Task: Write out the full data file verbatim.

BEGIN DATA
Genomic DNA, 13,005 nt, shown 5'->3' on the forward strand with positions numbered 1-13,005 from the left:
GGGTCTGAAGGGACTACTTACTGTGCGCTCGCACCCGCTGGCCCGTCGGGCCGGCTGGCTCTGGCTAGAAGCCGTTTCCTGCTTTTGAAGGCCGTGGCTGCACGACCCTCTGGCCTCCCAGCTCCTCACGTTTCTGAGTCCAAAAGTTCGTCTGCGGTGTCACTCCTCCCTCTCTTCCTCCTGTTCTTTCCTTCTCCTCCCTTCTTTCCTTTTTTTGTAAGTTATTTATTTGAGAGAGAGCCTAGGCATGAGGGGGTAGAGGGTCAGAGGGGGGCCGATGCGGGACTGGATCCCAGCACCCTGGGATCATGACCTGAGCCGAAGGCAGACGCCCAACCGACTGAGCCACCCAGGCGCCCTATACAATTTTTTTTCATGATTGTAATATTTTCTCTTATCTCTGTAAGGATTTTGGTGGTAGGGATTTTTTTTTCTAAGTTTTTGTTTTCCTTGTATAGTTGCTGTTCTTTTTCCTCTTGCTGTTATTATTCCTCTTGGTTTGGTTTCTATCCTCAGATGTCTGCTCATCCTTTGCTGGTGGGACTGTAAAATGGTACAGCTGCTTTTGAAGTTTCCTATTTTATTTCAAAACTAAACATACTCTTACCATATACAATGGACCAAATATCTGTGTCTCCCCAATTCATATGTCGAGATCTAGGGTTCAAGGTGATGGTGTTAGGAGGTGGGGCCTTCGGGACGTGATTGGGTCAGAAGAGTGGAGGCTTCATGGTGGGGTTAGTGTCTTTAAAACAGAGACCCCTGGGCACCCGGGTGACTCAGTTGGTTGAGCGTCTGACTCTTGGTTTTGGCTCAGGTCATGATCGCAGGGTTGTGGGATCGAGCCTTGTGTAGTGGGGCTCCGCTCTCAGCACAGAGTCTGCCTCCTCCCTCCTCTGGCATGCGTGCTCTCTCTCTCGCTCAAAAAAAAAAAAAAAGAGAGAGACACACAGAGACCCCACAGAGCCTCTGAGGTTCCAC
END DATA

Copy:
Genomic DNA, 13,005 nt, shown 5'->3' on the forward strand with positions numbered 1-13,005 from the left:
GGGTCTGAAGGGACTACTTACTGTGCGCTCGCACCCGCTGGCCCGTCGGGCCGGCTGGCTCTGGCTAGAAGCCGTTTCCTGCTTTTGAAGGCCGTGGCTGCACGACCCTCTGGCCTCCCAGCTCCTCACGTTTCTGAGTCCAAAAGTTCGTCTGCGGTGTCACTCCTCCCTCTCTTCCTCCTGTTCTTTCCTTCTCCTCCCTTCTTTCCTTTTTTTGTAAGTTATTTATTTGAGAGAGAGCCTAGGCATGAGGGGGTAGAGGGTCAGAGGGGGGCCGATGCGGGACTGGATCCCAGCACCCTGGGATCATGACCTGAGCCGAAGGCAGACGCCCAACCGACTGAGCCACCCAGGCGCCCTATACAATTTTTTTTCATGATTGTAATATTTTCTCTTATCTCTGTAAGGATTTTGGTGGTAGGGATTTTTTTTTCTAAGTTTTTGTTTTCCTTGTATAGTTGCTGTTCTTTTTCCTCTTGCTGTTATTATTCCTCTTGGTTTGGTTTCTATCCTCAGATGTCTGCTCATCCTTTGCTGGTGGGACTGTAAAATGGTACAGCTGCTTTTGAAGTTTCCTATTTTATTTCAAAACTAAACATACTCTTACCATATACAATGGACCAAATATCTGTGTCTCCCCAATTCATATGTCGAGATCTAGGGTTCAAGGTGATGGTGTTAGGAGGTGGGGCCTTCGGGACGTGATTGGGTCAGAAGAGTGGAGGCTTCATGGTGGGGTTAGTGTCTTTAAAACAGAGACCCCTGGGCACCCGGGTGACTCAGTTGGTTGAGCGTCTGACTCTTGGTTTTGGCTCAGGTCATGATCGCAGGGTTGTGGGATCGAGCCTTGTGTAGTGGGGCTCCGCTCTCAGCACAGAGTCTGCCTCCTCCCTCCTCTGGCATGCGTGCTCTCTCTCTCGCTCAAAAAAAAAAAAAAAGAGAGAGACACACAGAGACCCCACAGAGCCTCTGAGGTTCCAC